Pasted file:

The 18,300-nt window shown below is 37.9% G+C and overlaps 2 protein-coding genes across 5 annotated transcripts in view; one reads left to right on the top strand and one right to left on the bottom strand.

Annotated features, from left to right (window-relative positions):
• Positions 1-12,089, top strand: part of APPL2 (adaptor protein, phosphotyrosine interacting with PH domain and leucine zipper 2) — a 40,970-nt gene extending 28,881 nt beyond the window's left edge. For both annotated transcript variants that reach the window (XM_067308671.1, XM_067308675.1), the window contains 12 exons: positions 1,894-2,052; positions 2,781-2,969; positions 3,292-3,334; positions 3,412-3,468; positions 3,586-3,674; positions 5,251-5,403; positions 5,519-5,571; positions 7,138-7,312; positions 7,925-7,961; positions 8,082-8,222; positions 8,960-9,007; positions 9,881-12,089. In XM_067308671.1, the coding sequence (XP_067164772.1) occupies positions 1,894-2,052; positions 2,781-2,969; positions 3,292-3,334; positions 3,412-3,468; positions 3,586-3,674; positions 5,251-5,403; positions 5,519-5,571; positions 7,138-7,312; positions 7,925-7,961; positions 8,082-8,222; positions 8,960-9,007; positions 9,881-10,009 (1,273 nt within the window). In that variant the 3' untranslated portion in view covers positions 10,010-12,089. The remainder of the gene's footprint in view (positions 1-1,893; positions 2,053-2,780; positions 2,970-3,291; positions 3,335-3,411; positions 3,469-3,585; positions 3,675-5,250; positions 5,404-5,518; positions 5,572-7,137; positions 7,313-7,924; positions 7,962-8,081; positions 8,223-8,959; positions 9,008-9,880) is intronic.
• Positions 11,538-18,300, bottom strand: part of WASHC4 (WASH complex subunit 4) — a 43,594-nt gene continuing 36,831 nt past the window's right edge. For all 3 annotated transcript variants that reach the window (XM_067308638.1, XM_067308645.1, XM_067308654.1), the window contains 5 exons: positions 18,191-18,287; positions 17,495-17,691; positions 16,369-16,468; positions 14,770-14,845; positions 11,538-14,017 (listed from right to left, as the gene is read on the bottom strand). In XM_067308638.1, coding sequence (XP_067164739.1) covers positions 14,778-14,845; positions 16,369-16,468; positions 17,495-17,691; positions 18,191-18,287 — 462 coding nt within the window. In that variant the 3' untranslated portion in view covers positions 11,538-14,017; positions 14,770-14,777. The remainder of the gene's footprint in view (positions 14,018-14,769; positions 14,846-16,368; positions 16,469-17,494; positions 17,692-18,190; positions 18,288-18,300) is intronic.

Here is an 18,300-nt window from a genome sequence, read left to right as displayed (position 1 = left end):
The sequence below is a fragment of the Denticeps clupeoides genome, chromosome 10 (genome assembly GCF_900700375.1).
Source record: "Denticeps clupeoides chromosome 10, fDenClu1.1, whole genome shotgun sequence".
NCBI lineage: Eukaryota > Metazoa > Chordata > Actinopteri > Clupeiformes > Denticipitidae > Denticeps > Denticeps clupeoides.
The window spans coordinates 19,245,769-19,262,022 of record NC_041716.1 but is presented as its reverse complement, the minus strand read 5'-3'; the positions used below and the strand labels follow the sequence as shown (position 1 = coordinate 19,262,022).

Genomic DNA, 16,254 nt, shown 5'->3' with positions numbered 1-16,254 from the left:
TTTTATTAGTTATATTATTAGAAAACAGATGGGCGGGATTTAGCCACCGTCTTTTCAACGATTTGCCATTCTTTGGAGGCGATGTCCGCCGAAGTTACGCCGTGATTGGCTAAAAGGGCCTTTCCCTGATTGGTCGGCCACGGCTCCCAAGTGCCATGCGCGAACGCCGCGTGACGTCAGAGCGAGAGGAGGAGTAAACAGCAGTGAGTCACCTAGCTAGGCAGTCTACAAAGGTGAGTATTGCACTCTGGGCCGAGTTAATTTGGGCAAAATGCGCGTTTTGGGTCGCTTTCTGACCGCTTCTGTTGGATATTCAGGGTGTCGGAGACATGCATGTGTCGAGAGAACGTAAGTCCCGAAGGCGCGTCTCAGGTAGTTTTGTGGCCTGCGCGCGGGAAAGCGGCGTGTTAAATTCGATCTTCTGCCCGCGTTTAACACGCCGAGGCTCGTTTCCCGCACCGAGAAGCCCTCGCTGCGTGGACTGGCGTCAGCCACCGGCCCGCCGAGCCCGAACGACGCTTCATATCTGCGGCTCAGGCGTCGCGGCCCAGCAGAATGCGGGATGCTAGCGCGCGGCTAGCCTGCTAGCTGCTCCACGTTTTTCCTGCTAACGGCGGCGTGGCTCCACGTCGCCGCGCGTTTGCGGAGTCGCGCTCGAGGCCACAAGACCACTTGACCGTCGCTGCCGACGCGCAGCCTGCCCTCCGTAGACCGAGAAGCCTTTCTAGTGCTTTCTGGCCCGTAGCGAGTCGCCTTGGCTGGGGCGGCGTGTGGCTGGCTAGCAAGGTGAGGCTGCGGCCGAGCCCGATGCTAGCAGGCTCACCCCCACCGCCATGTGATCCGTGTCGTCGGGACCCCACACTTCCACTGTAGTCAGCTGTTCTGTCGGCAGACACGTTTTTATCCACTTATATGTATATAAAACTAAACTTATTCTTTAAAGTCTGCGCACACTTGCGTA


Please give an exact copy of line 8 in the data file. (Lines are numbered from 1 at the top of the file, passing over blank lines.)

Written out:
NCBI lineage: Eukaryota > Metazoa > Chordata > Actinopteri > Clupeiformes > Denticipitidae > Denticeps > Denticeps clupeoides.